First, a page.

(contribution of company controlled by petitioner to I.R.C. §419A(f)(6) plan in attempt to provide covered employees with severance and other benefits funded via whole life insurance not deductible business expense, but was constructive dividend to company’s only covered employee (petitioner’s spouse) for petitioner’s personal benefit; attempt to provide tax-free income to petitioner and spouse; accuracy-related penalty imposed). 


(under Iowa Code Sec. 423.2(6), only enumerated services are subject to sales tax; software training is not an enumerated service and is not subject to tax regardless of how it is delivered; gross receipts of software provider from hosted software and web-based training services are "cloud computing" services that are not subject to sales tax).


(power of trust beneficiary to withdraw trust contributions causes beneficiary to be treated as owner of part of trust over which withdrawal power has not lapsed; beneficiary can be treated as owner of balance of trust; trust is permissible S corporation shareholder if, based on facts, beneficiary treated as owner of entire trust; beneficiary’s estate includes amount from trust that beneficiary can withdraw in year of death less what has already been withdrawn in year of death). 


(drainage case; County Surveyor claimed that plaintiff failed to comply  with Indiana Code on two drainage projects; court determined County Surveyor had standing to bring suit and that one project did not implicate Indiana’s regulated drain statute because regulated drains by definition are an “open channel” and there were no open channels in the subdivision;  second project involved removal of an apparent obstruction without participation by the County Surveyor, which was contrary to Indiana Code.)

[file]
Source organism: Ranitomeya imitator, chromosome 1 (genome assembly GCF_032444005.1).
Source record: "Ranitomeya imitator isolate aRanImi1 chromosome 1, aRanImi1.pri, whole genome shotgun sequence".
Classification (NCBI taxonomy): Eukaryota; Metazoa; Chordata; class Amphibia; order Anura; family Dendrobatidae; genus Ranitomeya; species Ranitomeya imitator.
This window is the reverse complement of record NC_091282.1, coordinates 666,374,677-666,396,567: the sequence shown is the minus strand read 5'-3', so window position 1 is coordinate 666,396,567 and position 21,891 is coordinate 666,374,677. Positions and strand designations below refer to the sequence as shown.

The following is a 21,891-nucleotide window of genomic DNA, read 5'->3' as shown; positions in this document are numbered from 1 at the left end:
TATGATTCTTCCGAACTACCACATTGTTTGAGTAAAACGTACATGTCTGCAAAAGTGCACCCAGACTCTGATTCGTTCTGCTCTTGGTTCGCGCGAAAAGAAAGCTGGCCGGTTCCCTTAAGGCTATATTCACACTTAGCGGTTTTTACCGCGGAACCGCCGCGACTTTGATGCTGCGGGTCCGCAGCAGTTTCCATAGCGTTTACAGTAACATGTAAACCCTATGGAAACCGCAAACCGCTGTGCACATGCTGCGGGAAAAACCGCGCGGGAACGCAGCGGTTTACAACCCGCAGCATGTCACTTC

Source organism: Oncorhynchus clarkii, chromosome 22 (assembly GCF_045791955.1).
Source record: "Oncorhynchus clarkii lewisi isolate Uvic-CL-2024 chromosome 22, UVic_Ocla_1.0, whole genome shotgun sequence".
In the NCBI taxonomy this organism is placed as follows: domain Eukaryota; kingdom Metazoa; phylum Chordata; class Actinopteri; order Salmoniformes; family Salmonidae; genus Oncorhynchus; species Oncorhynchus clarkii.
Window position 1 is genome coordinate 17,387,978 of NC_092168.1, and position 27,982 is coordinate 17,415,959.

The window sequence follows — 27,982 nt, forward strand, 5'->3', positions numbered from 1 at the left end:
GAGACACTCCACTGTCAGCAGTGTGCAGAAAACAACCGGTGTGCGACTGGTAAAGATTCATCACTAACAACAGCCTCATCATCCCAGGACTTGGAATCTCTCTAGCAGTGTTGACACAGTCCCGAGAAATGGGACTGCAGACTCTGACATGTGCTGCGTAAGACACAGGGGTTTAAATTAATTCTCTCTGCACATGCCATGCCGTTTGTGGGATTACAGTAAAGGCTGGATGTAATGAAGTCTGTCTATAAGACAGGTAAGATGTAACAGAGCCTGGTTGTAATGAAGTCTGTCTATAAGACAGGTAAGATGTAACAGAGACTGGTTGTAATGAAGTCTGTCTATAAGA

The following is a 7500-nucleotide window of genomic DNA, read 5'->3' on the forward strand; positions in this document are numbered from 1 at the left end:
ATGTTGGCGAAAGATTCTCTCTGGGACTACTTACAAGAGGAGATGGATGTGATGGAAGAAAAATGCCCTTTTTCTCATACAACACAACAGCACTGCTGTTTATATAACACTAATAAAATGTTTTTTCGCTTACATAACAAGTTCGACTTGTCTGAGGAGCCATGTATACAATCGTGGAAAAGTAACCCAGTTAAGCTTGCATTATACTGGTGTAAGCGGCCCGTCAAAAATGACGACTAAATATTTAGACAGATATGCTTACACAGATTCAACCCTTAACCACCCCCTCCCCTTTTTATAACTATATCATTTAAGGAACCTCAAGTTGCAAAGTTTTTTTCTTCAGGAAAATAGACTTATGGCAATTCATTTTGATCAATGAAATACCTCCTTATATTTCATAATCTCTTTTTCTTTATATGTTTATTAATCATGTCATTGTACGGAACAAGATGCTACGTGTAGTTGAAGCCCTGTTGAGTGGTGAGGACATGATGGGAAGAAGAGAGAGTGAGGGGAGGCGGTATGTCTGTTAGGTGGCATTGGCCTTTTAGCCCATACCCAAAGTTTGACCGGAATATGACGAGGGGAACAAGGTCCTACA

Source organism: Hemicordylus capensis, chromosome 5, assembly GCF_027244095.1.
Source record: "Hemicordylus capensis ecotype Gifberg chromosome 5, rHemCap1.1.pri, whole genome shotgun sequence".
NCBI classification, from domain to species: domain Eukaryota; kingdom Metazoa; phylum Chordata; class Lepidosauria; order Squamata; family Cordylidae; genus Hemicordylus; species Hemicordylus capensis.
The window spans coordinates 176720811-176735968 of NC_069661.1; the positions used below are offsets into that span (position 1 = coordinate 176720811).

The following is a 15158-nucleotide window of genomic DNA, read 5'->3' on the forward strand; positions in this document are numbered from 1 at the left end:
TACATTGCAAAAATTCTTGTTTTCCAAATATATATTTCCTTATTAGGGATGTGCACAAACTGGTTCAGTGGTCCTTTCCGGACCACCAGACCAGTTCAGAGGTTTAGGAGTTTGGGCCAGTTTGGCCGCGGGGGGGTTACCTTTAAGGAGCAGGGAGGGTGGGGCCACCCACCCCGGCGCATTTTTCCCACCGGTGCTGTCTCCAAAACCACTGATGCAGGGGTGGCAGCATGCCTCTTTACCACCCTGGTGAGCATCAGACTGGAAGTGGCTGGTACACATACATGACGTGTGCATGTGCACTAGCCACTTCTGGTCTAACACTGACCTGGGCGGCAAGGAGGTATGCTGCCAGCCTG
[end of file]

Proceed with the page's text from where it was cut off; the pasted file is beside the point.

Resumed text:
(boundary line dispute case; plaintiff claimed that existing fence line established boundary, but true boundary is on plaintiff's side of fence; court determined that fence line established boundary based on  mutual recognition and acquiescence).


(homebuyer brought action against seller for fraudulent misrepresentation and concealment, and negligent misrepresentation after discovering water damage and bowing walls in basement of home that had been concealed with drywall and had not been disclosed on the Residential Property Disclosure Form at time of purchase; on appeal, trial court’s awards for economic, noneconomic, and punitive damages upheld).


(petitioner received Form 1099-R reporting insurance policy distribution; petitioner believed that policy had been canceled many years earlier, but didn't provide evidence that cancellation done in accordance with policy terms and premiums continued to be paid in accordance with automatic loan provision of policy until loan balance equaled cash value of policy; policy lapsed and triggered constructive dividend equal to value exceeding petitioner's investment in contract). 


(petitioner contributed $5,000 to IRA in 2007 and also participated in employer's qualified retirement plan; petitioner claimed deduction for IRA contribution; deduction denied due to application of I.R.C. Sec. 219(g) phaseout triggered by petitioner's participation in employer's qualified plan and because MAGI over phaseout limitation; petitioner's don't challenge facts but claimed that law treats them unfairly because only allowed a small IRA contribution due to participation in employer's qualified plan; argument rejected). 


(petitioner not entitled to dependency exemptions, child tax credit, earned income credit or head-of-household filing status; qualifying child or qualifying relative definition not met; children did not live with petitioner requisite time period). 


(family partnership received interests in various properties as consideration for transfer (bargain sale) of right-of-first refusal on encumbered farmland to charity (conservation organization); court redetermined fair market value such that each tract included value of beach rights; valuation approach of IRS expert generally upheld except that expert should have accounted for public access over one tract that would decrease value; gain attributable to beach rights not taxable to partners due to lack of capital interest in petitioner; petitioner's charitable deduction denied due to deficiencies of acknowledgement letter from charity; letter did not disclose certain items that donor received in return for gift and petitioner's reliance on letter not reasonable; accuracy-related penalty upheld).